Collections of obligated WEEE have declined in the first three months of the year, compared to the same period in 2012, raising concerns over meeting the 2016 collection targets.
Environment Agency (EA) figures showed an 11% decline in the first quarter of the year compared to the same period in 2012. This follows the trend of decline, with collections down by 6% in Q1 of 2011 compared to the previous year.
Fewer collections of displays were the main cause for the recent fall, with a 22% decrease in these.
However, another EA release shows the amount of non-obligated WEEE being reported has continued to rise.
MRW reported in May that electrical equipment manufacturers could be at risk of missing WEEE collection targets because of entrepreneurial collectors operating outside the compliance scheme system.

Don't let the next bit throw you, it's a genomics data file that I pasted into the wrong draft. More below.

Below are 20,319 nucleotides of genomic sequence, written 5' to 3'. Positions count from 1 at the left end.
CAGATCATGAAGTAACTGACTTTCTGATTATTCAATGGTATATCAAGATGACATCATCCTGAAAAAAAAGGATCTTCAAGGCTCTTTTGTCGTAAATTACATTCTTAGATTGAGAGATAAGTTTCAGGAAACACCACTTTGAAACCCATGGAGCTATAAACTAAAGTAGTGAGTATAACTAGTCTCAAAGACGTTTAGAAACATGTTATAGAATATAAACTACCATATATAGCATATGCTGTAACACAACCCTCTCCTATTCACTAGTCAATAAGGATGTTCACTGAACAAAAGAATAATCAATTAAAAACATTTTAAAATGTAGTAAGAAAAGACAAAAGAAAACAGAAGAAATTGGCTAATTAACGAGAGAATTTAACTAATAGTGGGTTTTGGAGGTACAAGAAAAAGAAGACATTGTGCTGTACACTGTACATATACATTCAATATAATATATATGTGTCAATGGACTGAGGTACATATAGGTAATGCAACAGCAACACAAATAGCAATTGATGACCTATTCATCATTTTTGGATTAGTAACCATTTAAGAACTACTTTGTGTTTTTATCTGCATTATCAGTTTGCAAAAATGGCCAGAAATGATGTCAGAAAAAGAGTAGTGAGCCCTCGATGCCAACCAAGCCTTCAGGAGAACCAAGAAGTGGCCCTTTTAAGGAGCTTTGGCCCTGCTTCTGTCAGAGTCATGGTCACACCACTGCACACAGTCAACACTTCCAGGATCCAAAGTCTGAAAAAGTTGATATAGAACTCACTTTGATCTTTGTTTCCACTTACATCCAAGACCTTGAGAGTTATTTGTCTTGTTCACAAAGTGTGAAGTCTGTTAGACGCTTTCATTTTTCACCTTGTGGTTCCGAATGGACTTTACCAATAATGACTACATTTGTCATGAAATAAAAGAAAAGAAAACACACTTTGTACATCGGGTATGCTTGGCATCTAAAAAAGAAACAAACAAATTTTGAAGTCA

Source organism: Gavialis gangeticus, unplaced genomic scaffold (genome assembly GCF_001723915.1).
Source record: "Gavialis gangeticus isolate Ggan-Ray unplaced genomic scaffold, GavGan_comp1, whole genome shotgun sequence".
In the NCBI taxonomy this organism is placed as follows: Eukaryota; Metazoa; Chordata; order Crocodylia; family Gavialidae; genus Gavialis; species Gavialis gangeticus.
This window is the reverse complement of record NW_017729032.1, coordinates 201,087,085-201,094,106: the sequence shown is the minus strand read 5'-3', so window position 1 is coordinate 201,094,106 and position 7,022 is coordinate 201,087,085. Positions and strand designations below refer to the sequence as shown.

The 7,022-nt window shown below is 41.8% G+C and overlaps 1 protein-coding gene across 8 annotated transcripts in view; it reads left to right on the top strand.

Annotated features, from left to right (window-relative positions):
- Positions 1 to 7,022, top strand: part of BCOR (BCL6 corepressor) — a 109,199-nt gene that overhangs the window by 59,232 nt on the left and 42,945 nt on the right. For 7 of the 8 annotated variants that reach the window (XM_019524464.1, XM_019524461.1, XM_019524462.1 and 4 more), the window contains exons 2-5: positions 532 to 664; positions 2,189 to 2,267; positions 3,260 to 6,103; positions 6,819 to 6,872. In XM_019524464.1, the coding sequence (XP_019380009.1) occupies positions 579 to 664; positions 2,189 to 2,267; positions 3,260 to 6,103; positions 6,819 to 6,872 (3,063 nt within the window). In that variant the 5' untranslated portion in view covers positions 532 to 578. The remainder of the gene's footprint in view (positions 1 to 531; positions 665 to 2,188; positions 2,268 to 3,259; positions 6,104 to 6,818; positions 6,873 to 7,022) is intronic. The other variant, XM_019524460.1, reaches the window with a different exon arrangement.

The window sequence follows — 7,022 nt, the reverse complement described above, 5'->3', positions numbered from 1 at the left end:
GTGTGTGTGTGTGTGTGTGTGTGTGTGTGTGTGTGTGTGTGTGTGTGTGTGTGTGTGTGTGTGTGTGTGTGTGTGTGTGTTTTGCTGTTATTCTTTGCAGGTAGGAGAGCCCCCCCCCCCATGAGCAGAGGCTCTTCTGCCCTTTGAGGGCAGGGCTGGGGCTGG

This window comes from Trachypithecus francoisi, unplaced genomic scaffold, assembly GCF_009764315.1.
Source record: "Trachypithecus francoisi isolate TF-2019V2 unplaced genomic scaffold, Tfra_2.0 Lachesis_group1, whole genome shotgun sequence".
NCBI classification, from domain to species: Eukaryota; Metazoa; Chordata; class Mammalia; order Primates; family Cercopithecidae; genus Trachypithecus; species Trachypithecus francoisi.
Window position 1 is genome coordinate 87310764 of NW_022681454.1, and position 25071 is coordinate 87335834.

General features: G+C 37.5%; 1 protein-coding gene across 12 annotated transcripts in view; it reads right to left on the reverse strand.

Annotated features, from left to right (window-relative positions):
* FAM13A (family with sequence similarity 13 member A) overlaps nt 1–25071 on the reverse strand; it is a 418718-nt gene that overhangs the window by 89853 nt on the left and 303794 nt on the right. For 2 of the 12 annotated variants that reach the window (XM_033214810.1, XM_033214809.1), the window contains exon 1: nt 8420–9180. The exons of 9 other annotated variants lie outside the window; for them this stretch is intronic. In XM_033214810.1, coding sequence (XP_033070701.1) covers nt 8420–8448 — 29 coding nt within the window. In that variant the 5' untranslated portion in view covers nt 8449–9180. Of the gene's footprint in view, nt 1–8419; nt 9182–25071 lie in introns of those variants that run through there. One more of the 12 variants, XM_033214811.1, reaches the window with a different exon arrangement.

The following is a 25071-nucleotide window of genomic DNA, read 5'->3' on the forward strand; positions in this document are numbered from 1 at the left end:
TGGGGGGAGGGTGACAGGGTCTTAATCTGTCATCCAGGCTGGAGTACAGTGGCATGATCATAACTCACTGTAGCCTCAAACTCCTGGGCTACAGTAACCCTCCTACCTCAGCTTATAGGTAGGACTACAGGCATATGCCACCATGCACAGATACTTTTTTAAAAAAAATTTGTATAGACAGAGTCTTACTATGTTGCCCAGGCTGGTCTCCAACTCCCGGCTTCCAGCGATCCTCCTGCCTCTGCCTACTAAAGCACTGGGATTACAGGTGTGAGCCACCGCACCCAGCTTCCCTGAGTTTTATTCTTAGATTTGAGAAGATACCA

Phil Conran, director of consultancy 360 Environmental, wrote on his site: “This latest data suggests that actually, Option 1 is already seeing that decline and that the system needs to change to prevent that decline continuing. Indeed, it would suggest that there needs to be much tighter control over the collection and treatment of WEEE by PCSs [Producer Compliance Schemes] with Option 4 being the only viable opportunity to exert that control.”
The WEEE Directive recast will see increased pressure placed on producers, who will have to reach a minimum collection target of 45% of that placed on the market from 2016 and 65% from 2019.
Manufacturers such as Sony and HP are obligated under the WEEE Directive to have extended responsibility for their products across their entire life-cycle.
- This month the EA also released figures showing that UK battery recycling collections are actually on track to meet targets, having increased in the first three months of 2013.